• Services of the Office of the Executive Director
  • Inclusion of schedules, records and statistical data in the official records composed by the Executive Director
  • Eligible for election to office and serve on Association committees

The USILA Code of Conduct


Lacrosse is the oldest American game. Native Americans have played it since long before the colonies were settled, and at the club and collegiate level it has been played since the late 1800's. This increases the importance of a sense of community among those who play, coach, work and follows the game of college lacrosse. To establish and maintain a sense of community, we cannot ignore the way the game itself is played and the responsibilities we as coaches and administrators have to the game.

Responsibilities to the Game

Coaches are role models. As such, they shall always conduct themselves so as to maintain the highest principles, integrity and dignity of the game of lacrosse.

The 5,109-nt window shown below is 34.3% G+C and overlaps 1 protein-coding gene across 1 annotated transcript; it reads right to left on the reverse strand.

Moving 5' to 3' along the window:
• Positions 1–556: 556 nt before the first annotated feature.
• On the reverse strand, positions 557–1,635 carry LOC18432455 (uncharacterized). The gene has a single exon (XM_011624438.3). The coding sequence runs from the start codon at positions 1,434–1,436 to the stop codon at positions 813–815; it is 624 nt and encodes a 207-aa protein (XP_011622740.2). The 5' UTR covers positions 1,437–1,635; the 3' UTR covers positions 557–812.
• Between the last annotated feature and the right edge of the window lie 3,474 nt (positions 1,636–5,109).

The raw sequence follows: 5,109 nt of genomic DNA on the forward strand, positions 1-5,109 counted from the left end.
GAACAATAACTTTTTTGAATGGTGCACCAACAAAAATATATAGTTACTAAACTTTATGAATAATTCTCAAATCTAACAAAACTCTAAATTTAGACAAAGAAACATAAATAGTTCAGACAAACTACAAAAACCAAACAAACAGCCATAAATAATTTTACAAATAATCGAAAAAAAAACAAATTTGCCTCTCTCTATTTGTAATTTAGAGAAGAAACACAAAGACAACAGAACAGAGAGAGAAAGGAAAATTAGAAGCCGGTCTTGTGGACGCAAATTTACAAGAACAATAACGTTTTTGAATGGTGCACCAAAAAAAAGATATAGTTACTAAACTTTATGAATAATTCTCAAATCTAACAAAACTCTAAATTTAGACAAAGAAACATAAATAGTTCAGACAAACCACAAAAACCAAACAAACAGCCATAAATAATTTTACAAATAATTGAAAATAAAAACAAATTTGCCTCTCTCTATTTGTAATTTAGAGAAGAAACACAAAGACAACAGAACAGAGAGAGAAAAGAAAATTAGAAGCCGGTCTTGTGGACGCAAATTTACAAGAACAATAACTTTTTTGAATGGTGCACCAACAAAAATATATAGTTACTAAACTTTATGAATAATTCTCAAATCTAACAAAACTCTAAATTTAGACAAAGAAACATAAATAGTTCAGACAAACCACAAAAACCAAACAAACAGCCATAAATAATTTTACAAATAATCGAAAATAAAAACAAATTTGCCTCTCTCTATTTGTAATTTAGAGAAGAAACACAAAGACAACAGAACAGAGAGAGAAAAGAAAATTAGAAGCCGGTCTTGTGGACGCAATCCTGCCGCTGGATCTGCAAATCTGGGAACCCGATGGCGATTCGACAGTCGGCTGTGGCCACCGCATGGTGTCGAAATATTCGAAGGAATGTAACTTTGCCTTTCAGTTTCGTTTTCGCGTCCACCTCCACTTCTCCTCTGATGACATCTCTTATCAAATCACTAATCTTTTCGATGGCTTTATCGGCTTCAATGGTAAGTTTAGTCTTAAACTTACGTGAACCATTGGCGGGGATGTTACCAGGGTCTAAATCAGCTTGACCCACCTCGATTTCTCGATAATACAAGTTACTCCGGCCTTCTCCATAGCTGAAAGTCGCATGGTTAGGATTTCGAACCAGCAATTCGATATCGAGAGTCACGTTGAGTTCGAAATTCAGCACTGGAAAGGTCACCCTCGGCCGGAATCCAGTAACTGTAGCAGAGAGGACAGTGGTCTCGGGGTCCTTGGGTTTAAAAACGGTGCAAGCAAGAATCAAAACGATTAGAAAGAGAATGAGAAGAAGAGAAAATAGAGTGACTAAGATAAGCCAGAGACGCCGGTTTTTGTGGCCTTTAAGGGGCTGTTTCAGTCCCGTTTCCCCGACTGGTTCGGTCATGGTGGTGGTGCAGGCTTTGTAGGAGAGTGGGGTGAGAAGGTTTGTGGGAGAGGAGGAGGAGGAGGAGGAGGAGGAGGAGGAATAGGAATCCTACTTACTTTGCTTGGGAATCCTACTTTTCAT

Coaches are responsible for knowing, understanding and following all the rules of the game as established and directed by the NCAA Lacrosse Committee, the USILA and the conference in which the coach participates.

The coaches must adhere to both the letter and the spirit of all the rules.

It is the coach's responsibility to make sure that all players understand the rules and their spirit. All participants in the game of lacrosse must adhere to the letter and spirit of all the rules.

Game officials - like coaches and players - are major participants in the game. The coach shall neither exhibit nor tolerate any behavior from others (staff and squad) - verbal or otherwise - that might reflect poorly on an official. This includes, but is not limited to arguing a judgment call in such a manner as to incite players and spectators against an official. There are approved methods by which a coach may comment on an official's performance (rating cards, a call to the DAA and/or the NCO). Public displays of displeasure - before, during or after a contest - are not among these approved methods.

It is the responsibility of the institution to provide a safe environment for officials, fans and competitors. A game administrator should be present at all contests.

Responsibility to the Student-Athlete